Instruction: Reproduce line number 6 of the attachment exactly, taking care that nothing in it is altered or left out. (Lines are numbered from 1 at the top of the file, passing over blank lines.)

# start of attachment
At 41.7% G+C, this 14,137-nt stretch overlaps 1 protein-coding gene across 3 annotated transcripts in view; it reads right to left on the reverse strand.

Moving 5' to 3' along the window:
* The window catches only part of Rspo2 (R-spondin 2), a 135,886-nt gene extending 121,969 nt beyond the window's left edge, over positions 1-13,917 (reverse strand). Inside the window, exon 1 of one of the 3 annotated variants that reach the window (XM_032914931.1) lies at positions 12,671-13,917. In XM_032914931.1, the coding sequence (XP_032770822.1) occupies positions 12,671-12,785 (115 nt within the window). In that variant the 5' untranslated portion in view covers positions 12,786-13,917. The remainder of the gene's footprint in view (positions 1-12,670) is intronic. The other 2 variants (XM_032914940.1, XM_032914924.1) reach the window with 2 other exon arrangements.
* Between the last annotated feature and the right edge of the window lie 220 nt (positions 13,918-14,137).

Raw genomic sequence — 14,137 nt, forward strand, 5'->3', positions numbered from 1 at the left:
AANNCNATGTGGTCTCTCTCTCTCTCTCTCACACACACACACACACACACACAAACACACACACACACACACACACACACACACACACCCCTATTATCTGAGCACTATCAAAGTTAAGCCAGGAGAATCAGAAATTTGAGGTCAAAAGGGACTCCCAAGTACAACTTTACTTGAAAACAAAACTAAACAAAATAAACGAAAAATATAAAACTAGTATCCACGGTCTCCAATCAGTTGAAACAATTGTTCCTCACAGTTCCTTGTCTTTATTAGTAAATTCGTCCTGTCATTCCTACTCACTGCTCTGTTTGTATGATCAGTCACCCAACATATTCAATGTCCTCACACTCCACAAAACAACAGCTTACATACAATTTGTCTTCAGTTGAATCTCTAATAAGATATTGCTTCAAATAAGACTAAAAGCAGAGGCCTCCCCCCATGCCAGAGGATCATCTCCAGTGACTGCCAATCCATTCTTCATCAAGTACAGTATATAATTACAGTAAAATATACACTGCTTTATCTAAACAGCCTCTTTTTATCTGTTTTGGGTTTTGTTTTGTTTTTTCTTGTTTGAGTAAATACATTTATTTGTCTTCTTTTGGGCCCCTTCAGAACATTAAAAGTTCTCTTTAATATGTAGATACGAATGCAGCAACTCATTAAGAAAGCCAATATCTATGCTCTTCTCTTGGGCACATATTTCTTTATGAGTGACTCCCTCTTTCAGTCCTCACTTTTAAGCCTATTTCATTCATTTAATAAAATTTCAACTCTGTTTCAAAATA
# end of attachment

AANNCNATGTGGTCTCTCTCTCTCTCTCTCACACACACACACACACACACACAAACACACACACACACACACACACACACACACACACCCCTATTATCTGAGCACTATCAAAGTTAAGCCAGGAGAATCAGAAATTTGAGGTCAAAAGGGACTCCCAAGTACAACTTTACTTGAAAACAAAACTAAACAAAATAAACGAAAAATATAAAACTAGTATCCACGGTCTCCAATCAGTTGAAACAATTGTTCCTCACAGTTCCTTGTCTTTATTAGTAAATTCGTCCTGTCATTCCTACTCACTGCTCTGTTTGTATGATCAGTCACCCAACATATTCAATGTCCTCACACTCCACAAAACAACAGCTTACATACAATTTGTCTTCAGTTGAATCTCTAATAAGATATTGCTTCAAATAAGACTAAAAGCAGAGGCCTCCCCCCATGCCAGAGGATCATCTCCAGTGACTGCCAATCCATTCTTCATCAAGTACAGTATATAATTACAGTAAAATATACACTGCTTTATCTAAACAGCCTCTTTTTATCTGTTTTGGGTTTTGTTTTGTTTTTTCTTGTTTGAGTAAATACATTTATTTGTCTTCTTTTGGGCCCCTTCAGAACATTAAAAGTTCTCTTTAATATGTAGATACGAATGCAGCAACTCATTAAGAAAGCCAATATCTATGCTCTTCTCTTGGGCACATATTTCTTTATGAGTGACTCCCTCTTTCAGTCCTCACTTTTAAGCCTATTTCATTCATTTAATAAAATTTCAACTCTGTTTCAAAATA